How does the Garden of Eden story end?  As you remember we are placed outside the Garden to the east, and Cherubim are placed at the gate of the garden with flaming torches to guard the tree of life.

This is the story of origins. This story tells us we live East of Eden.

When the Pharisees tried to trap Jesus with a question about divorce, Jesus takes us back to our story of creation: our story of origins, our story of original intents, and our story of life in the garden.

Jesus reminds us that Moses gave us a law because we live East of Eden. But Jesus calls us to live life in the Garden of original intent. The way of Jesus, is always a way of living out God’s original intents. But as you know we live somewhere East of Eden, and East of Eden there is divorce, and poverty, and violence, and a whole world of brokenness.

In this living East of Eden there is not one marriage that has been perfect. And sometimes marriages go so far East of Eden, they cannot be repaired, and it is best to part. Every marriage and every divorce is its own story of wonderfulness and brokenness, but none is perfect.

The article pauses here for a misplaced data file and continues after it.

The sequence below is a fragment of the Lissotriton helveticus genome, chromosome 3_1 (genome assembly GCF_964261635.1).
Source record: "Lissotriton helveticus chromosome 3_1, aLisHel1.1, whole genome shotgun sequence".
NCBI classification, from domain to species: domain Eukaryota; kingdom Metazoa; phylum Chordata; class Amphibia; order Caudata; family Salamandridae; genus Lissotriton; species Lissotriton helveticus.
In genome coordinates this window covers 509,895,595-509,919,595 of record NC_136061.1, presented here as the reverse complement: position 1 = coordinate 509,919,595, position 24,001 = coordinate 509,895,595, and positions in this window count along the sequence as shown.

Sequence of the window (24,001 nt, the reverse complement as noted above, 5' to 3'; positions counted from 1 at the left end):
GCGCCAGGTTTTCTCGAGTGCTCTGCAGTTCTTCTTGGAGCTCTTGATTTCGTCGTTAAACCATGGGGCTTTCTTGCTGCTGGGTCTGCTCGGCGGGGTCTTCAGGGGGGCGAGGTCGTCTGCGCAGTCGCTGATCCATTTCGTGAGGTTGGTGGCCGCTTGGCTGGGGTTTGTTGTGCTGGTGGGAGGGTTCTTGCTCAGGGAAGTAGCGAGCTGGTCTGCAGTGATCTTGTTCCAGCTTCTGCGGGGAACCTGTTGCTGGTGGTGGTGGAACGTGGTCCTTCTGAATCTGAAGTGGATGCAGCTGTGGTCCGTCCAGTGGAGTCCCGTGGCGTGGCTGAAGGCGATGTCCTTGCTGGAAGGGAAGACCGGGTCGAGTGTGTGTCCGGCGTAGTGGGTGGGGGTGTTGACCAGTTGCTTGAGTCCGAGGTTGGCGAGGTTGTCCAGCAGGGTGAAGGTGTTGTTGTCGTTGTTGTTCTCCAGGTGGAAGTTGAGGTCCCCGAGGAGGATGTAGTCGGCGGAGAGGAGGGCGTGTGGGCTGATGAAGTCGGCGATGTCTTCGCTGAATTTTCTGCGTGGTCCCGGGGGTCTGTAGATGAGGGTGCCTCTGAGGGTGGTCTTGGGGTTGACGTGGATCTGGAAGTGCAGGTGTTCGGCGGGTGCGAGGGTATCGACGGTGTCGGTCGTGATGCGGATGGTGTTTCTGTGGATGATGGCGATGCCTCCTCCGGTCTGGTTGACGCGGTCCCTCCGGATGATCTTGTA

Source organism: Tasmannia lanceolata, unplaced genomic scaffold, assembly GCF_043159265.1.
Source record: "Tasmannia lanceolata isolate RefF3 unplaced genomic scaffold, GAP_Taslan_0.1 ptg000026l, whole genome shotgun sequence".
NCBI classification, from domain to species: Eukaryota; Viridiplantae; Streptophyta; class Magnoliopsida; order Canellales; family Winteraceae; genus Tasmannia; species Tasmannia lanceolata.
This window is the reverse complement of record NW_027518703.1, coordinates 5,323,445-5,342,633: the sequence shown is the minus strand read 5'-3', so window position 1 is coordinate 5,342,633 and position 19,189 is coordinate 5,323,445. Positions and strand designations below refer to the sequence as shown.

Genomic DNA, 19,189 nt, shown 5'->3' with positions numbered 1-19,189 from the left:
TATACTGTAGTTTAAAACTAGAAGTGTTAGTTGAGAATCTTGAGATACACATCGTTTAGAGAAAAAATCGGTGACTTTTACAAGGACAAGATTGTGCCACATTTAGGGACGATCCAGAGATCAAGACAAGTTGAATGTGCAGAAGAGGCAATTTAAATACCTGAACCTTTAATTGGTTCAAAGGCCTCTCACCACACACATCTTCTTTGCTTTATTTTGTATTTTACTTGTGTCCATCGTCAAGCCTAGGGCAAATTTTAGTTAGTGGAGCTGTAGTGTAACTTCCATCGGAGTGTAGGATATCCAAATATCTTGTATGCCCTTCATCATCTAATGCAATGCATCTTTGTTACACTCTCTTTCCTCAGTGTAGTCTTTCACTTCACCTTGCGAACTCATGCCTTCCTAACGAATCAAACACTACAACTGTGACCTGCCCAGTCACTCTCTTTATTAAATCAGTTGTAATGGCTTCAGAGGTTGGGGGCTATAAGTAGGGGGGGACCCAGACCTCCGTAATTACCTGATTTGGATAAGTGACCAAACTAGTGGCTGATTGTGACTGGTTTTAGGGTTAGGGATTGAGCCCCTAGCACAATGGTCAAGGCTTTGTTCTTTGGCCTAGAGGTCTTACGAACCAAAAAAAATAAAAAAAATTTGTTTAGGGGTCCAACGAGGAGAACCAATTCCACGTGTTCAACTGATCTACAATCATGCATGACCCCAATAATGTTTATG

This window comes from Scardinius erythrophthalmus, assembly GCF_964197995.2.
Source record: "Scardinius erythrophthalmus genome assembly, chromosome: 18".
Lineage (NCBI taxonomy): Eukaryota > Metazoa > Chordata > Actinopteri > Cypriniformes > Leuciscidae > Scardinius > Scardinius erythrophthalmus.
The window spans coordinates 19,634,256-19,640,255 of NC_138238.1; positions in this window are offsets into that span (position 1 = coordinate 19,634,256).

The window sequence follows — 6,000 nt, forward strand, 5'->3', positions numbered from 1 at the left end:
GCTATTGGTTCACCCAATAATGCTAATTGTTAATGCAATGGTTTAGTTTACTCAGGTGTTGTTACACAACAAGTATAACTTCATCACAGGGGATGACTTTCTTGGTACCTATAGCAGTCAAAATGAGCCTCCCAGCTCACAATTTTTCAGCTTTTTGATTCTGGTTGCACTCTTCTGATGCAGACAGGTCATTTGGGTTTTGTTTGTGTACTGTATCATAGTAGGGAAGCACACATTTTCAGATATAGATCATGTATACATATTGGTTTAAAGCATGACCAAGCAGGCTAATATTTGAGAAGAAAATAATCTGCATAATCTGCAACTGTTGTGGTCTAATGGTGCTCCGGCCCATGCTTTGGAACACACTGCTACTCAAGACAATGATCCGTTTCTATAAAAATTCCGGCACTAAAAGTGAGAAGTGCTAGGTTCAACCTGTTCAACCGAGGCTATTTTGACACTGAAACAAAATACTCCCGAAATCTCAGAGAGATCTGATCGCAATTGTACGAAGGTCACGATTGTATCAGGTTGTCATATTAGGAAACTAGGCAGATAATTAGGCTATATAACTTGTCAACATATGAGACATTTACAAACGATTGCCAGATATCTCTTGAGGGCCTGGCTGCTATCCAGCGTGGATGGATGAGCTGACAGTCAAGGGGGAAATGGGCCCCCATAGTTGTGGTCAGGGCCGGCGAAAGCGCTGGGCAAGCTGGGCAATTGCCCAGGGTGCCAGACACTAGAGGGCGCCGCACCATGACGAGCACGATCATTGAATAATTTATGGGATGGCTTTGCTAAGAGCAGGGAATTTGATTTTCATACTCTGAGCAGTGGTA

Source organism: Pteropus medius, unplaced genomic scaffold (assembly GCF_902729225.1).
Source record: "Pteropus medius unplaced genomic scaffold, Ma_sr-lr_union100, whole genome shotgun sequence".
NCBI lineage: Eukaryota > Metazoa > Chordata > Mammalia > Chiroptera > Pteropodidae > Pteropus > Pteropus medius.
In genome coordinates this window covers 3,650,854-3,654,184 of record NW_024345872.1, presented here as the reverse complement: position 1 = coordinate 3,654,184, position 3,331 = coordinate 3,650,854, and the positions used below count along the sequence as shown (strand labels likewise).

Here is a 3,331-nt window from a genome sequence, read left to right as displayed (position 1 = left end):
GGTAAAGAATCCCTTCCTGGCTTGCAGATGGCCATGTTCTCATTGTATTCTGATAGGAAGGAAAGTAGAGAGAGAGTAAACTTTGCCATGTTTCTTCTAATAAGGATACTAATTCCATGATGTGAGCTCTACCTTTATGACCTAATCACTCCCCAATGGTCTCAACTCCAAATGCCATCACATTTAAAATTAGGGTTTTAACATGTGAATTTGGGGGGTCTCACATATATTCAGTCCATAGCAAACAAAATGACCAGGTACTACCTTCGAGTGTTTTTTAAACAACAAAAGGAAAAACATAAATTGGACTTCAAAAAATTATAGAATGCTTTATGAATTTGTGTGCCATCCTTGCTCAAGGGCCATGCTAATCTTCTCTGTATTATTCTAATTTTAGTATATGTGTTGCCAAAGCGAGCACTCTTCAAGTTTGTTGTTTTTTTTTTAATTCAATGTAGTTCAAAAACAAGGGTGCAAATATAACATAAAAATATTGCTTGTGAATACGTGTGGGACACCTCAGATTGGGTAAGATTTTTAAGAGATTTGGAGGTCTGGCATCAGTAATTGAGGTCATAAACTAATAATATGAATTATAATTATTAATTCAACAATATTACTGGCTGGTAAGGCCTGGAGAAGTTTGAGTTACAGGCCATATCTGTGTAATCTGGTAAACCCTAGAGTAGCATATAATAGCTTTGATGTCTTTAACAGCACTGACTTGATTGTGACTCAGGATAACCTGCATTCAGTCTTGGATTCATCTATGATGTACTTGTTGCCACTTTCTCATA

If you are married keeping working for a wonderful marriage taking up Jesus’ call to have that marriage be as close to God’s original intent as possible.

If you are divorced know that God’s grace is for everyone. Understand the reasons that led to the divorce, and if a new relationship happens, strive for God’s original intent, and the blessings of two becoming one.

But Jesus taking us back to God’s original intent is not just for marriage. Jesus is always taking us back to God’s original intent for God’s creation.